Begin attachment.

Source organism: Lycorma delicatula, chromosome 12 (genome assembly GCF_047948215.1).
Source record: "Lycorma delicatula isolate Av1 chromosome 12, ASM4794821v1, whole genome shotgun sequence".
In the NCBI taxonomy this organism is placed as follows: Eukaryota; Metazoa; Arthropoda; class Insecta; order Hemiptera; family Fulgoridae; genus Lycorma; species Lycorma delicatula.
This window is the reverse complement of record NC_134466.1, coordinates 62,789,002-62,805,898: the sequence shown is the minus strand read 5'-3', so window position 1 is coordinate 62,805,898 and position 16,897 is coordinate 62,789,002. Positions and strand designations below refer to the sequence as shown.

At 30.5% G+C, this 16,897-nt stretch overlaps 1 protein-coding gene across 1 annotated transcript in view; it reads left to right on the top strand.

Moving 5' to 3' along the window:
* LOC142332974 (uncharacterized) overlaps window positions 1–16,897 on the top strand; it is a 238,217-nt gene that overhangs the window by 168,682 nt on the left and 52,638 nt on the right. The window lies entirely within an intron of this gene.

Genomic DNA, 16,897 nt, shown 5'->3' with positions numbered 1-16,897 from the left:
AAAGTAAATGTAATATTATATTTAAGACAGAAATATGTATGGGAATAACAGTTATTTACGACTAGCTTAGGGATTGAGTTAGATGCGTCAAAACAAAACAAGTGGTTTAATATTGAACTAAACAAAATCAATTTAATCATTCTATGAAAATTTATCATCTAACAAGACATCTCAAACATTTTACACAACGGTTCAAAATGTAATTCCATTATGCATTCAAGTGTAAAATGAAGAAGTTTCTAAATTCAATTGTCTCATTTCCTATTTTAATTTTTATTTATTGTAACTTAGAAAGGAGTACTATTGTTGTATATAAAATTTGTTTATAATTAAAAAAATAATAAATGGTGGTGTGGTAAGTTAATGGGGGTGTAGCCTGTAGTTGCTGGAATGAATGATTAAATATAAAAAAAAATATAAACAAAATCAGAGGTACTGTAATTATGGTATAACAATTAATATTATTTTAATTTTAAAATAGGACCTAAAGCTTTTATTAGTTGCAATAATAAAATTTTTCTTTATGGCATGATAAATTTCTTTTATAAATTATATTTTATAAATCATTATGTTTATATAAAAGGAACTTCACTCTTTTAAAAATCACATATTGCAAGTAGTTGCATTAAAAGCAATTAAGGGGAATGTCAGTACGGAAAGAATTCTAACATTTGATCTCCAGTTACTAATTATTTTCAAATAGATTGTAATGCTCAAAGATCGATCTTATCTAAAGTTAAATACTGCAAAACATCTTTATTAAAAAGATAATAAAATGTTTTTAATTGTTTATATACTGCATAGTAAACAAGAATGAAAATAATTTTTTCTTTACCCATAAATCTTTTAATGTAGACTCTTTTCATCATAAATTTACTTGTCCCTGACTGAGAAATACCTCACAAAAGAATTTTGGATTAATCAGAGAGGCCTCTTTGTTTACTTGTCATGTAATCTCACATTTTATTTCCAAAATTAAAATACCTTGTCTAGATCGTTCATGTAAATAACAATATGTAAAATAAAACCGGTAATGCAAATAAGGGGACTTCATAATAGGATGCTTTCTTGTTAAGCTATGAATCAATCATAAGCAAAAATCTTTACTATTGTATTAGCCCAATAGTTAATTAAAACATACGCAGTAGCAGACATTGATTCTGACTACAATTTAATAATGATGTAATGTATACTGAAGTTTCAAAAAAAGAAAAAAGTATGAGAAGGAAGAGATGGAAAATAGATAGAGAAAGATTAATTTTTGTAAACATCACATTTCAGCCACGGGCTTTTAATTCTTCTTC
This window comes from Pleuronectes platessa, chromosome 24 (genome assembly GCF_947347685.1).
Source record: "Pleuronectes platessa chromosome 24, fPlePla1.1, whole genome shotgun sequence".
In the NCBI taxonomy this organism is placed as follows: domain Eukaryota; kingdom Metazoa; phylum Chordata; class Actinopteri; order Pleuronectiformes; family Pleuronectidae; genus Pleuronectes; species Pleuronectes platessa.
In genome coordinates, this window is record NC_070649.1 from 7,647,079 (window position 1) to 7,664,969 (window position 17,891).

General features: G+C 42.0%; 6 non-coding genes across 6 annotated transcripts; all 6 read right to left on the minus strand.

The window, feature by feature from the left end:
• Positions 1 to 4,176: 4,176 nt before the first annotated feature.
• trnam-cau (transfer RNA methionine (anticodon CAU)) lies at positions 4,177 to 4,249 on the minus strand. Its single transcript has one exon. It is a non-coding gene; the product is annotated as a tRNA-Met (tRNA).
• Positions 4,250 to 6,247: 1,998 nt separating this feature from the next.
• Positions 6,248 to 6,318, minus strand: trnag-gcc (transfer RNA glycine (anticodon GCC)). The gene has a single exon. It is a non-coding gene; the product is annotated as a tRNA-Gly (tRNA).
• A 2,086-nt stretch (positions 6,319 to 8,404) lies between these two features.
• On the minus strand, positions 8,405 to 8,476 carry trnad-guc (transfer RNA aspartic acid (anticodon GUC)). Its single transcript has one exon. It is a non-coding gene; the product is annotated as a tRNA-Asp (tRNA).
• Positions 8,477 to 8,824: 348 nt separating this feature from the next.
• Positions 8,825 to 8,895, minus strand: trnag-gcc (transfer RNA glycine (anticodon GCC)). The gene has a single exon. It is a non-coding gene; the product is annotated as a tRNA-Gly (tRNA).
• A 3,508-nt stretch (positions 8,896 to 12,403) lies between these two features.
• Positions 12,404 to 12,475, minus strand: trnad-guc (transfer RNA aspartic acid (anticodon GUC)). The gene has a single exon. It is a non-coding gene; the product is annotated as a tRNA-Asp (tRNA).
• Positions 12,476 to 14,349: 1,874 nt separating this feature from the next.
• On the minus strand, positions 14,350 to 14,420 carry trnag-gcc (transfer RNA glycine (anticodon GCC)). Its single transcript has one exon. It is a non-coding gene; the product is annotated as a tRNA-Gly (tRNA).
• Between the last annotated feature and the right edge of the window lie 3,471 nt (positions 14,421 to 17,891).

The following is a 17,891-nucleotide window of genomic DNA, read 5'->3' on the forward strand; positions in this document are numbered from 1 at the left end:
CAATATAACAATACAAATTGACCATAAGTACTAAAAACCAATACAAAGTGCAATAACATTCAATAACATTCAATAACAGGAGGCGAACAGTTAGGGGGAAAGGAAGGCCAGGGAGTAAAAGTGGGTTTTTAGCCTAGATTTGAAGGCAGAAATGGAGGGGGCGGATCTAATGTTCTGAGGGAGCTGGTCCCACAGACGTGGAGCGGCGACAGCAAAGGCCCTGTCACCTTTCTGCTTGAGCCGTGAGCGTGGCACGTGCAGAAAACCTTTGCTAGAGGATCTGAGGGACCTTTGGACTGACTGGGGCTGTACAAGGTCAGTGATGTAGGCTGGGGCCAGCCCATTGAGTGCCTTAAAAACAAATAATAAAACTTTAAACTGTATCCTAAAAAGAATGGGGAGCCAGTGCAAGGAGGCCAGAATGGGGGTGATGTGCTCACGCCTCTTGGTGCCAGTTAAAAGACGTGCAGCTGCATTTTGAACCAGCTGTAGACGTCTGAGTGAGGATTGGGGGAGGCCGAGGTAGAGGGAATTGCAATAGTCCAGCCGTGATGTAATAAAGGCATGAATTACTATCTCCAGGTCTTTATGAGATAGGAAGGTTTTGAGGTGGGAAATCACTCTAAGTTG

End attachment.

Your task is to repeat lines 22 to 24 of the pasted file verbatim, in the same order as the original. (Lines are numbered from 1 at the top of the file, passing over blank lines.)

• Positions 8,477 to 8,824: 348 nt separating this feature from the next.
• Positions 8,825 to 8,895, minus strand: trnag-gcc (transfer RNA glycine (anticodon GCC)). The gene has a single exon. It is a non-coding gene; the product is annotated as a tRNA-Gly (tRNA).
• A 3,508-nt stretch (positions 8,896 to 12,403) lies between these two features.